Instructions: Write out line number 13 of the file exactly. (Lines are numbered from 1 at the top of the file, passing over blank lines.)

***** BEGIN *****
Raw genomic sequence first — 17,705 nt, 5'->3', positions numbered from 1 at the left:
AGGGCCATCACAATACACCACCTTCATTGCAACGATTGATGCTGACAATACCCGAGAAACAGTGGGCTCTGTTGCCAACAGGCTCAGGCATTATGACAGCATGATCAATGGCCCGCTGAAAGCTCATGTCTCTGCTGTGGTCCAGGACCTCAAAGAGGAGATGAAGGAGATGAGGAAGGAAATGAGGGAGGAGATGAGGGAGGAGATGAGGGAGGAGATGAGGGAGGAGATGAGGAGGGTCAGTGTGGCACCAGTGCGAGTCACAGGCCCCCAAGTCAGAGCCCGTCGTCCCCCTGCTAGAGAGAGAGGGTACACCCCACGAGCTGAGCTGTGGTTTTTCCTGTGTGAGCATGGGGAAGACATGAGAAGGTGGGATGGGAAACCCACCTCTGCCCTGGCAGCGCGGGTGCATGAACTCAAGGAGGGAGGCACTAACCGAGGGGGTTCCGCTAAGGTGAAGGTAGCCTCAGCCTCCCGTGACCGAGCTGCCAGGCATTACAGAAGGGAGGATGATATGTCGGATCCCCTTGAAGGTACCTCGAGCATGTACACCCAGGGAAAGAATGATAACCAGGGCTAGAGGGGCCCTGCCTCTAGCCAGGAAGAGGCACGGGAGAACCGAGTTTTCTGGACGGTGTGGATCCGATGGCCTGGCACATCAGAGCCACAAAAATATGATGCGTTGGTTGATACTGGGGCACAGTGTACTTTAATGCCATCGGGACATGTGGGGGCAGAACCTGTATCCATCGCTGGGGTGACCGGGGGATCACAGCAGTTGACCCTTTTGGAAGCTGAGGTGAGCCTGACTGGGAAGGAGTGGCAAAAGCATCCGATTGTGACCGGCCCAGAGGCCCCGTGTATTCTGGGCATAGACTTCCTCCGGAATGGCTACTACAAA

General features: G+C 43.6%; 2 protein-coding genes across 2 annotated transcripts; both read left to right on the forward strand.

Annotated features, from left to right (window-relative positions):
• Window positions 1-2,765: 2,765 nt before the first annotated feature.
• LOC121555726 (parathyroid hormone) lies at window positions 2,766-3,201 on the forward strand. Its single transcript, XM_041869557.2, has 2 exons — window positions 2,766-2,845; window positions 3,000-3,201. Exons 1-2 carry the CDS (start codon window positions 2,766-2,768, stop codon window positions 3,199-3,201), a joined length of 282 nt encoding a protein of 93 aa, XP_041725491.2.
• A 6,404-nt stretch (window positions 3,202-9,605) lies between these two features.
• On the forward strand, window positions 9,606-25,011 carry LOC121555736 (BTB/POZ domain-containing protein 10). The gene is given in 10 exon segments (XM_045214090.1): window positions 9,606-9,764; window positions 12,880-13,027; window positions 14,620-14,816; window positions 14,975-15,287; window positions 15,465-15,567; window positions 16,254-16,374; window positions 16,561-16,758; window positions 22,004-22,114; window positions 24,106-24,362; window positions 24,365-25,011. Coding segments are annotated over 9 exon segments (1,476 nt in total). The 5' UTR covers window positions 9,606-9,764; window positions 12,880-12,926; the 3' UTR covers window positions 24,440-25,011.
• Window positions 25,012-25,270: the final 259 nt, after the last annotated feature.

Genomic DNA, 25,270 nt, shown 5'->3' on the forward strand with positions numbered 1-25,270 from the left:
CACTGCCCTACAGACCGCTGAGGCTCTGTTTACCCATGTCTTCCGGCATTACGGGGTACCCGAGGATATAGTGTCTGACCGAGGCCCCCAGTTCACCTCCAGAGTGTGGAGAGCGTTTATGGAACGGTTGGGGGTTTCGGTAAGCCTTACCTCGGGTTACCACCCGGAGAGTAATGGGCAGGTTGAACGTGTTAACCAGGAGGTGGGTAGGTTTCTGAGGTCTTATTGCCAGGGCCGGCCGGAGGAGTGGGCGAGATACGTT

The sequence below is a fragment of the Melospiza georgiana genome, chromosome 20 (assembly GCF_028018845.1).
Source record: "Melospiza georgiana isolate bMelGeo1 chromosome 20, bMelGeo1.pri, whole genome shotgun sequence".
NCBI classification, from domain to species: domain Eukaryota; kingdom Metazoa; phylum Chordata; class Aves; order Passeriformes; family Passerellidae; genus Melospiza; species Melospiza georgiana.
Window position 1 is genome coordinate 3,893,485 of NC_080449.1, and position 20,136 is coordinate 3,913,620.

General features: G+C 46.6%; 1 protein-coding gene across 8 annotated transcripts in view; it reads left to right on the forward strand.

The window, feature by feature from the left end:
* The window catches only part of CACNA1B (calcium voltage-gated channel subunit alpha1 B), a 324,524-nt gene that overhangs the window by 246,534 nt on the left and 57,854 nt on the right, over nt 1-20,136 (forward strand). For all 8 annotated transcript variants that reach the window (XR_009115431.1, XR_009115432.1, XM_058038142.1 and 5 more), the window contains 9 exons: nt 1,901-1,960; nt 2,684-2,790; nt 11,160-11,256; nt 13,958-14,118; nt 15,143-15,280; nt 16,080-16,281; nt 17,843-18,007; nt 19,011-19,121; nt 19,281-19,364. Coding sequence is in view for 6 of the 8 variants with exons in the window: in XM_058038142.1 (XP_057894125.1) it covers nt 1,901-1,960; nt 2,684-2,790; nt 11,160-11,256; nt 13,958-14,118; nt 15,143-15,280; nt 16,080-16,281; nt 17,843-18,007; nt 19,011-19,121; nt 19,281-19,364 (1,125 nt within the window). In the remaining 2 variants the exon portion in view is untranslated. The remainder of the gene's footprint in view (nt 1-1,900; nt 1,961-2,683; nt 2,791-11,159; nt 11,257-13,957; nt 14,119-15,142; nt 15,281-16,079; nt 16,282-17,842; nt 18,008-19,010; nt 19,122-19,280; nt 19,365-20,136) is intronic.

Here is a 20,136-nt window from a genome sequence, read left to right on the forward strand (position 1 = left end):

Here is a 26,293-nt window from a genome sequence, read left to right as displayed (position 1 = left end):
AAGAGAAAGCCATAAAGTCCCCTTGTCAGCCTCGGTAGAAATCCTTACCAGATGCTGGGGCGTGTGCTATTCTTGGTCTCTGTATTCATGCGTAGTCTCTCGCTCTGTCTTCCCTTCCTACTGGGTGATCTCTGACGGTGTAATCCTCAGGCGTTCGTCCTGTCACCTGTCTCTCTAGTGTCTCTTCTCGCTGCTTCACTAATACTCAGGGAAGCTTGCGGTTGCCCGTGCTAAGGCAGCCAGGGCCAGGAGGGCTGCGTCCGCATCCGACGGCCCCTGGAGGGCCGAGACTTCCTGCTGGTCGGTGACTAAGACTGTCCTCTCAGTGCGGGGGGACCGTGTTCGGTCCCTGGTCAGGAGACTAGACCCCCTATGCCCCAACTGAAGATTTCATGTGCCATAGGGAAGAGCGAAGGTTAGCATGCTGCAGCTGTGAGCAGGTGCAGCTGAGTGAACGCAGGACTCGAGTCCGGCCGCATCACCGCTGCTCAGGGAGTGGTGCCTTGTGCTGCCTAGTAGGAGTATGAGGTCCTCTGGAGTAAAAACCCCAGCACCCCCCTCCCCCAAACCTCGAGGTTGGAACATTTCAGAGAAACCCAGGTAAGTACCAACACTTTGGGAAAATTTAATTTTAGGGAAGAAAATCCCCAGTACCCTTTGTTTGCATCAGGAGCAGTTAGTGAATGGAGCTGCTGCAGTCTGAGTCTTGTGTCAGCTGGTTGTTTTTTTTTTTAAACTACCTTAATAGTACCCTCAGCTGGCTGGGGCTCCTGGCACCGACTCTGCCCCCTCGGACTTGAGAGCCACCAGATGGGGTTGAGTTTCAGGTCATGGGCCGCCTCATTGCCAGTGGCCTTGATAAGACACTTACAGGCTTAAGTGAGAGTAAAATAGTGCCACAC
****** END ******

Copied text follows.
Source record: "Melospiza georgiana isolate bMelGeo1 chromosome 20, bMelGeo1.pri, whole genome shotgun sequence".